Monday, October 24, 2016

Six Questions to Improve Dialogue

How do your characters feel about…

WHO they are with?

Two people are talking about abstract art:

            “It’s red.”
            “Just red.”
            “That’s the point.”
            “Well, I assumed. He wanted to be lazy and get credit for it, and he did it.”
            “That is absolutely not the point. It’s about making you look at red in a new way. To see it for what it is. To have a new perspective on it without it being influenced by comparison to other colors.”
            “Okay. Fine. He succeeded at that too. I am definitely not influenced.”
            “You just don’t get it.”
            “I really don’t.


            “It’s red.”
            “Exactly. See, he did that deliberately. He wanted to show you the color red without it being compared to anything else.”
            “Are you sure you’re not giving him too much credit?”
            “Looking at art is more enjoyable if you try to trust it.”
            “I don’t know. I just don’t get it.”
            “It’s not for everyone.”

            “It’s red.”
            “You’re red.”
            “Why paint something just red?”
            “Because it helps you see red in a new way.”
            “Like anger?”
            “You’re anger.”
            “I don’t get it.”
            “Enough to see red?”
            “I will smack you.”

In real life, how we phrase our sentences is highly dependent on who we’re talking to. It should be easy to read, even out of context, how long a character has known someone, how well, and his opinion about that person.

In the first example, the second speaker has no respect for his friend. In the second example, he does, and is just trying to explain his ideas without being rude.

In the third, he argues with his friend just as much as he did in the first, but there’s affinity for his companion. It’s no longer about proving the philistine wrong, but expressing disagreement to someone he likes.

All three convey the same content, but it tells a different story about their relationship.

And, not only does understanding their mood help the author develop the characters and their connection, without that sense of respect and amiability, dialogue comes off as flat.

Even when there is no relationship, a character has an opinion on the person she’s talking to. Does she look down on waiters? Empathize with them? Is she angry at them for her food being late? Is she pleased at the waitress’s jovial attitude?

The lack of an opinion or feelings towards another human being is a strong choice, not a neutral one. If a character barely recognizes a waiter’s existence—the waiter is wallpaper only there to serve, dehumanized—it says something about that character. Also, sometimes a character might be too distracted to even see the person before them, too focused on herself to be worried about what the other character is thinking. This are great choices that will affect how the dialogue is conveyed, but they are impactful ones. When an author unintentionally writes a character who speaks in perfunctory and objective ways, it will create insincere dialogue.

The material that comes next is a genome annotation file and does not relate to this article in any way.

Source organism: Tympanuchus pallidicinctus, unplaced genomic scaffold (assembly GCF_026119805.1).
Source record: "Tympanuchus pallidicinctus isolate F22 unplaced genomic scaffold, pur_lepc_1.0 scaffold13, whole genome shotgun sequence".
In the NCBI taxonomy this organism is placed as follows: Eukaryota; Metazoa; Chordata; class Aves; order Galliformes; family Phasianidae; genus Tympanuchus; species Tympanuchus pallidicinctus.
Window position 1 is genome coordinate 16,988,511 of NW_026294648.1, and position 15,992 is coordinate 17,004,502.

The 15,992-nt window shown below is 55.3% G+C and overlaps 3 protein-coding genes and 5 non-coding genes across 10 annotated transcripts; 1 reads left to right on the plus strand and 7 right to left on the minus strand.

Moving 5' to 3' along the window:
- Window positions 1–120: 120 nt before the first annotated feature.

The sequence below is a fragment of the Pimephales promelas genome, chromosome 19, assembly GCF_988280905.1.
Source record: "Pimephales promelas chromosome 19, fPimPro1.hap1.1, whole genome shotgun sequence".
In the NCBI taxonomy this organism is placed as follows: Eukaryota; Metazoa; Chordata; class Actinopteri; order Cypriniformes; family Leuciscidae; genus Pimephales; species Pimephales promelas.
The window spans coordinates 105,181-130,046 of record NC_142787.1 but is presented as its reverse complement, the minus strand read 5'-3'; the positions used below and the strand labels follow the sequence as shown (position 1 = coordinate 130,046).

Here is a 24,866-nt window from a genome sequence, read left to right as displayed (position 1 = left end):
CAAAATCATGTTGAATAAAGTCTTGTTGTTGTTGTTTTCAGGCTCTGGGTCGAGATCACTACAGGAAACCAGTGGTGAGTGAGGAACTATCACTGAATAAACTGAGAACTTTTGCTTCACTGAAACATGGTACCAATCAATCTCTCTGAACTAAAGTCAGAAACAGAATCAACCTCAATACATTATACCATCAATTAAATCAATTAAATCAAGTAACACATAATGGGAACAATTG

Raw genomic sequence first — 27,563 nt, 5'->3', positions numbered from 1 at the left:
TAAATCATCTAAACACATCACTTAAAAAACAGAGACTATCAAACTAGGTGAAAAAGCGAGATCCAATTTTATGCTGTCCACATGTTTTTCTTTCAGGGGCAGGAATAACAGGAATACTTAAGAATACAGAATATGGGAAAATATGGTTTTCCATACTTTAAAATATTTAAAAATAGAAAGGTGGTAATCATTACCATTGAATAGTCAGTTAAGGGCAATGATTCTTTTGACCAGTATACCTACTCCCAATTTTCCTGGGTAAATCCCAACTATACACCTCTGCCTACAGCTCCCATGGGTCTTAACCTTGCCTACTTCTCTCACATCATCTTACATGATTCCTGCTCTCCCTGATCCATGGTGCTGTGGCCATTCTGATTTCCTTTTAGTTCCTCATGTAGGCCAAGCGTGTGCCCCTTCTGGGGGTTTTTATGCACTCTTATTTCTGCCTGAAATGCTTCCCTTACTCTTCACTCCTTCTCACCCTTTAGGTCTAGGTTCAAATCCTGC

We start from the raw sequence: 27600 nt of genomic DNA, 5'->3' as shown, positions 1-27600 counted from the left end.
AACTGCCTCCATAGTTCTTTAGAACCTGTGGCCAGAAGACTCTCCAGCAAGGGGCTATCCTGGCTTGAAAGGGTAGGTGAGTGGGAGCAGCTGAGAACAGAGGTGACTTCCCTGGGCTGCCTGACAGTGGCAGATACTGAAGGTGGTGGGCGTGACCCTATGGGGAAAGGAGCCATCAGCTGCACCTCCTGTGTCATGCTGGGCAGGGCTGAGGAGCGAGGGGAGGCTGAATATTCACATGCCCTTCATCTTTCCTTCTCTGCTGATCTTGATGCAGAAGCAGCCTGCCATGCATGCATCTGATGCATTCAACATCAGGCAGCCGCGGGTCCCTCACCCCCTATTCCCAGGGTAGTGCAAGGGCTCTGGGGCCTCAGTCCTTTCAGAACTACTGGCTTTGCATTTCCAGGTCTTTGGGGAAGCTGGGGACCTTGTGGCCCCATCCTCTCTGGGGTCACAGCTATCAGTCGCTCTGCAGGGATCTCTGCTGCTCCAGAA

And how does he think they feel about him?

            “It’s red.”
            “Don’t get me wrong. I just don’t understand why.”
            “What do you mean why? It’s an illustration of a common entity—the color red—giving you a new perspective on how you see it outside its normal context. Basic art move.”
            “It’s not complicated. Not even original really.”
            “I mean, painting something like that takes a lot of time and dedication…”
            “But the concept is pretty simple.”

Prior, the characters were on the same footing. The original example, there was a mutual disrespect, but in this one the naysayer is less confident. He cares what the other person thinks and is struggling to voice his opinion without earning judgment.

How do your characters feel about…        

WHAT they are talking about?

            “He left eight minutes after three. We should have an hour to sneak in there, get the book and get out.”
            “Where did he go?”
            “I don’t know. Skipping around some fancy-pants art gallery. Examining trouble souls and past partying through their post-morning sick. He needs to give it a good amount of time to convince people he really cares, so we have a while.”
            “The presentation at the Calvin Steins Institute was actually pretty nice.”
            “Just come on.”

Again, we could stick to the point:

            “Where did he go?”
            “I’m not sure. He’s a society guy, so probably a party? We should have some time.”

But coloring our words with opinions are more interesting and informative than conveying information.

            “So the guy tries to tell me that it’s a symbol of how we perceive everyday day things, and I’m like, ‘Are you kidding me?’”
            “Can I help you, sir?”
            “One coffee. Black. Small.”
            “For 25 cents more you can get a medium.”
            “Small is fine. Anyway, I go along with it, nodding for a while, tuning him out before I said, ‘Fine. I’m still not paying 10,000 dollars for it.”

            “So the guy tries to tell me that it’s a symbol of how we perceive everyday day things, and I’m like… Hold on a moment.”
            “Can I help you?”
            “Yes. I guess I’ll have… Just a small black coffee is fine.”
            “For 25 cents more you can get a medium.”
            “Sure. That sounds great. Anyway, I go along with it, nodding for a while, tuning him out before I say, “I can’t pay 10,000 dollars for it.”

In the first the person has done this before, knows exactly what he wants, and has a very firm opinion on coffee, the second does not. How he orders his coffee—and how firmly he sticks to his gumption—changes his reputation to the audience. The first guy is no nonsense, the second is more casual, less firm, less bossy. It’s an inane subject, but can convey two totally different personalities.

How do your characters feel about…

WHERE they are?

Has he been here before? Has he taken possession of the place? Does he like being there? Is he comfortable there?

A character believes she’s alone in her bar, cleaning up, when she finds one stranger standing there, staring at her.

A character believes she’s alone in the post office when she finds a stranger standing there, staring at her.

A character believes she’s alone in her living room when she finds a stranger standing there, staring at her.

What are the first words out of her mouth?

If it’s in her bar, she probably won’t ask, “Who are you?” or “What do you want?” She’s most likely to conceal her fear and jump to a rational conclusion—he is a left over patron who she missed somehow.

“Oh, I’m sorry, sir. We’re closed.”

In the post office, she might swallow her fear and even say, “Hi,” as she passes.